By Mark J. Perry
The poverty rate in the United States fell by half from 1950 to the start of the “War on Poverty.” And it was on track to continue falling. But after the “War on Poverty” programs kicked in, the poverty rate has been stuck in a narrow corridor.
The lesson: Despite good intentions, statist redistribution programs to “help the poor” lead to multigenerational dependency and shrinking opportunities and incentives for low-skill individuals to enter the workforce, increase their skills, and move up the income ladder.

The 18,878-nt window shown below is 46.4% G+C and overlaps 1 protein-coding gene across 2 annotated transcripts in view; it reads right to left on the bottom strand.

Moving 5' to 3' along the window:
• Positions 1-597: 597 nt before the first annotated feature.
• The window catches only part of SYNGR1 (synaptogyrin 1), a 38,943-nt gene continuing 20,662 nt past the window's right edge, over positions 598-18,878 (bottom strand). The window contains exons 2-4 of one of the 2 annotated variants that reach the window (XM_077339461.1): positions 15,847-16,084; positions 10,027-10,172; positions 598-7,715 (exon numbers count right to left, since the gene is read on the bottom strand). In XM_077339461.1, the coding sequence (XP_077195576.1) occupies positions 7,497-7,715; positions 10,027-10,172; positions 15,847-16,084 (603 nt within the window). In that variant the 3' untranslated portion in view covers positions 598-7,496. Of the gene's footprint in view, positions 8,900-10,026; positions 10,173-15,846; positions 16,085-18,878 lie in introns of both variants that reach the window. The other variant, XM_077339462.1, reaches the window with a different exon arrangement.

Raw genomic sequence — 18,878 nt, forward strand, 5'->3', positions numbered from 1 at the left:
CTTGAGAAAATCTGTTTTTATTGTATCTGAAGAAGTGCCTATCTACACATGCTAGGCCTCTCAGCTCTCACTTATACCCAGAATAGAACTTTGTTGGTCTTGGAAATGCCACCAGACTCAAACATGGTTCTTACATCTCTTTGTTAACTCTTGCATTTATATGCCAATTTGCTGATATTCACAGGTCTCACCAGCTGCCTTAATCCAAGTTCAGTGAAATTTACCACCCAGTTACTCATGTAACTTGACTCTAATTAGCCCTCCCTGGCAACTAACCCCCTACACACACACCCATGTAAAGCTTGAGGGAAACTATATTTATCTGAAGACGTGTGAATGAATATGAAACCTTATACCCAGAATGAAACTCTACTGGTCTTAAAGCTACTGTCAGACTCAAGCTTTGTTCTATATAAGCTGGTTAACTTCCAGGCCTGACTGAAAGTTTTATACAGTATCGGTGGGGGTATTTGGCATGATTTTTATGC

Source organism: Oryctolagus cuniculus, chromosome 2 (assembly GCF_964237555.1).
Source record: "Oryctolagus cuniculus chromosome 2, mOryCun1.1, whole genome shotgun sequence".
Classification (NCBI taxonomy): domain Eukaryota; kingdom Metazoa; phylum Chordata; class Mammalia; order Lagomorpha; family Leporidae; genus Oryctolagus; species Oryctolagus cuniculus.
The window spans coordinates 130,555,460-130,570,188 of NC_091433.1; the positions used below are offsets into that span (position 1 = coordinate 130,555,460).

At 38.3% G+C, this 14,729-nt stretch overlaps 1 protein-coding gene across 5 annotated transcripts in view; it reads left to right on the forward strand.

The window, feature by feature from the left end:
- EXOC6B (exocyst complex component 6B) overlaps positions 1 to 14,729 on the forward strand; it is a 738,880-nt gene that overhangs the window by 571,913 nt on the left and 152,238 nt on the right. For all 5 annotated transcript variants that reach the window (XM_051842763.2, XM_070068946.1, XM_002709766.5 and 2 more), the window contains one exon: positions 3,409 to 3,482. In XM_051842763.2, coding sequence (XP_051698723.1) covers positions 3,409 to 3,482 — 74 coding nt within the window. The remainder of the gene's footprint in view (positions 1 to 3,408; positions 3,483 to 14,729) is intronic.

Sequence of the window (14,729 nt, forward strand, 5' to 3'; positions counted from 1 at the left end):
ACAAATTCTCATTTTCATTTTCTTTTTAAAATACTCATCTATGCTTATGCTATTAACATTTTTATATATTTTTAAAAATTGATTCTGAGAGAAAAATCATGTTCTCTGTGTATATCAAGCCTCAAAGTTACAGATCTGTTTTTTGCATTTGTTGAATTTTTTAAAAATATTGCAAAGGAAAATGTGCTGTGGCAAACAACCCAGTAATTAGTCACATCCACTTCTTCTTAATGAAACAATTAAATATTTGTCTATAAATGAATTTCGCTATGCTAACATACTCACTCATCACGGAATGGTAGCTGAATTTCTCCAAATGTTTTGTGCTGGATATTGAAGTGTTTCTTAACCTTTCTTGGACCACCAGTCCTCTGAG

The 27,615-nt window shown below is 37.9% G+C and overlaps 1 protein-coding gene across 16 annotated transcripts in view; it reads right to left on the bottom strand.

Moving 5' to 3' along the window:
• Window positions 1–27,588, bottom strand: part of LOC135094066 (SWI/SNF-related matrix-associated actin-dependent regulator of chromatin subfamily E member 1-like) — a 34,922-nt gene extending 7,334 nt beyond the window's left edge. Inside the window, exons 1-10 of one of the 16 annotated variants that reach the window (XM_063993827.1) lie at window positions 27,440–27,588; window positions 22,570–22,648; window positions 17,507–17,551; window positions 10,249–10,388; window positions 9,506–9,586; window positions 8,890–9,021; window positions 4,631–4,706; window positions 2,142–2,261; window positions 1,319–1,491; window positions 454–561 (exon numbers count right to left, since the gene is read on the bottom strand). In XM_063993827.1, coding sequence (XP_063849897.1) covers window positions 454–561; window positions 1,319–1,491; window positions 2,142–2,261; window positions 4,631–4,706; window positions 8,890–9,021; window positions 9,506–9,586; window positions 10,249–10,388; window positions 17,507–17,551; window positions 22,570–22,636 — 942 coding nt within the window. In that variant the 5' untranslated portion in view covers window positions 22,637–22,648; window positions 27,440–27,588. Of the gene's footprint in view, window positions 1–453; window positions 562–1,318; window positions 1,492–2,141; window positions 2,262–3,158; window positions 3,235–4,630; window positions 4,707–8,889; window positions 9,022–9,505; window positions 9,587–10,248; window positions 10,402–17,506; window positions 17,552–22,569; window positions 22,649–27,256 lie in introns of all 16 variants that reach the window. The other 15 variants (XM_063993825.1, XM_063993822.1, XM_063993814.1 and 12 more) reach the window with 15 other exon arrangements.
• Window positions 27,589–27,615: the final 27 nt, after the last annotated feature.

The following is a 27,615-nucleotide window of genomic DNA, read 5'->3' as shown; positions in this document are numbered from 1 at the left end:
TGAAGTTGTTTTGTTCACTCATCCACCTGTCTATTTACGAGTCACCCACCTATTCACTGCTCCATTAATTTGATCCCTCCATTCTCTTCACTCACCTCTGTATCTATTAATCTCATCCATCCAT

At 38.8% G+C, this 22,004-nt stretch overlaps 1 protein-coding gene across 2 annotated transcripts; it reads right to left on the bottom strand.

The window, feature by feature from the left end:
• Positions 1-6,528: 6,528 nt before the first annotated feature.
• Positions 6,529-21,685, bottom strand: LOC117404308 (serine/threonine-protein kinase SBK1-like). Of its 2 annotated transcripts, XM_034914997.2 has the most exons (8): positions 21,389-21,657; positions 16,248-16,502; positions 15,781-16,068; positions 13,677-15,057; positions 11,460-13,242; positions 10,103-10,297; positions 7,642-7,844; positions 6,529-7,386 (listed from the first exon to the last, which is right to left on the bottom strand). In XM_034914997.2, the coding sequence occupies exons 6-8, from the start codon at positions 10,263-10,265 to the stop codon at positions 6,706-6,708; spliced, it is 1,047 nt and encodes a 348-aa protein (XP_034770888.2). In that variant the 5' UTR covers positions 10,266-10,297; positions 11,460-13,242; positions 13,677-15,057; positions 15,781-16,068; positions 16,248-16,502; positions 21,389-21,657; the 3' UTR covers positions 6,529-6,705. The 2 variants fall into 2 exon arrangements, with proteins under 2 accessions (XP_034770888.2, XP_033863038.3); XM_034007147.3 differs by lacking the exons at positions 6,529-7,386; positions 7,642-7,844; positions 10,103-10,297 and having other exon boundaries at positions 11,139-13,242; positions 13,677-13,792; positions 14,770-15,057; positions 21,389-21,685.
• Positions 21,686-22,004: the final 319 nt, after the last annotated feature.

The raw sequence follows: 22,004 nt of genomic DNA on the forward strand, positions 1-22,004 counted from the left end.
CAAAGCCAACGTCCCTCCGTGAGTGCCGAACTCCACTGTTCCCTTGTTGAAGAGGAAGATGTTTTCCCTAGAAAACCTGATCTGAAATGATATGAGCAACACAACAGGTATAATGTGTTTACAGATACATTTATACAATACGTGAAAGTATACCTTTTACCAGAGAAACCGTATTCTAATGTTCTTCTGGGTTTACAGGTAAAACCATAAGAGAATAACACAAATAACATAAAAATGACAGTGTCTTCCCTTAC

On the other hand, steady private investment in physical and human capital within a secure system of private property rights (which minimizes government corruption and exploitation) results in self-sustaining prosperity, which enables poor people to take advantage of opportunities and permanently lift themselves out of poverty.
Prior to the “War on Poverty,” the post-1950 U.S. economy wasn’t a capitalist nirvana, but it did benefit the poor much more than after The Great Society programs. The numbers speak for themselves.
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